We’re having a little bit of a chilly week here. Not bitter cold. If you hear in the news that the temperature has “plummeted,” that the city is shut down, or that there is no end in sight, just repeat after me: the job of the media is not to inform but to sell. It’s only a few degrees below zero Celsius. Warm clothing is required.
But not eighty dollar Sorel boots good to minus sixty folks. Or even fifty dollar ones good to minus forty. Overkill, folks. If you have the money to spend, or can spend a day driving from second hand store to second hand store to find them at fifteen bucks, good on ya.
I have Joe boots for Cameron. They’re better than what I wear myself (I’m wearing shoes today by the way). He was out in -15C last year in them, and his little tootsies stayed warm. They were oversized back then – now they’re snug. Snug boots don’t work as well as loose ones, I do understand that. But we’re not talking painful type cold, not in ten minutes at least. He has brand new winter boots waiting for him just two days away.
So this morning we missed the last bus of our trip. I know that when this happens it’s faster to walk than to wait, even walking at Cameron’s pace, but Cameron doesn’t like this option. It’s not the walking, it’s the missing of the bus. He’ll sob like his heart is broken if a bus pulls away before we can get on it, or if we’re waiting and the bus that arrives is full. He’ll scream that he wanted on that bus, even if another is pulling up right infront of us. So this meant six blocks of screaming.
We got to daycare, and his daycare provider asked him what was wrong as she helped get him out of his winter clothes. “I wanted to take the bus,” Cameron sobbed. I explained, and she clearly understood. All good, right? Well, last night she had commented on Cameron’s boots, and I had told her that these were fine, I wasn’t going to buy a new pair for a few days here when there’s a pair waiting for him in Ottawa. Today she took his boots off, felt his toes, and announced that THIS was why he was screaming. His toes were cold. Now yes, they weren’t warm. But painful screaming or even uncomfortable cold? NO. Of course the instant his toes were brought to his attention, Cameron started crying that they were cold.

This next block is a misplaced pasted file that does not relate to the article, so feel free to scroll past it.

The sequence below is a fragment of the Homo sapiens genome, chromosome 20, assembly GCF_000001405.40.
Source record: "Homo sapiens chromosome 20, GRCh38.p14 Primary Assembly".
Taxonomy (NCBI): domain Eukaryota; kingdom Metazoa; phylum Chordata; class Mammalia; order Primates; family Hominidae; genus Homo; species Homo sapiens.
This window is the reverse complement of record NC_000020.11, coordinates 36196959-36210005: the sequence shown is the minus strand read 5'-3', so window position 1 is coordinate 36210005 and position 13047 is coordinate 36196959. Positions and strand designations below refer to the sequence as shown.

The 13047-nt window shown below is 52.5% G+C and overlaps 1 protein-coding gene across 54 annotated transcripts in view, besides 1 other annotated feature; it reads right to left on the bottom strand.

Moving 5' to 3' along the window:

Now, I know that other families must find money tight too. So I reminded Lori that he does have a new pair waiting for him in Ottawa, and that therefore he won’t need these ones when we’re back. If one of the littler kids needs boots, this would save money for another family. I was curtly informed that these boots weren’t good enough, they were maybe good for fall weather, and nobody would want them. Apparently other parents have commented about Cameron’s cheap boots. Greeeaaaaaat. Nevermind that I bought them in OTTAWA where they know cold weather as WINTER BOOTS and he was FINE IN FUCKING COLD WEATHER. Basically she’s accusing me of neglect and indicating that the other parents agree.
If it was truly cold here of course I would keep Cameron’s feet warm. I wouldn’t think twice about doing whatever it took, even if it was only for a few days.
I also recognize that this woman is from a much warmer climate, where she likely didn’t see snow ever. I understand that people who move here from warm locations find winters difficult, and over react to them. My wonderful next door neighbours have a down snowsuit for their son. Down. In Vancouver. I get it though. I also understand that this is an ESL situation; she isn’t comfortable in English and may say things she doesn’t quite mean. But she made it plain that she thinks my care of Cameron is substandard.
I know I shouldn’t let other people’s opinions piss me off so much. It’s hard though when it’s the person who looks after Cameron, when she’s making others believe there’s a problem (and they won’t talk to me to find out the truth), and when it’s concerning my care of my son.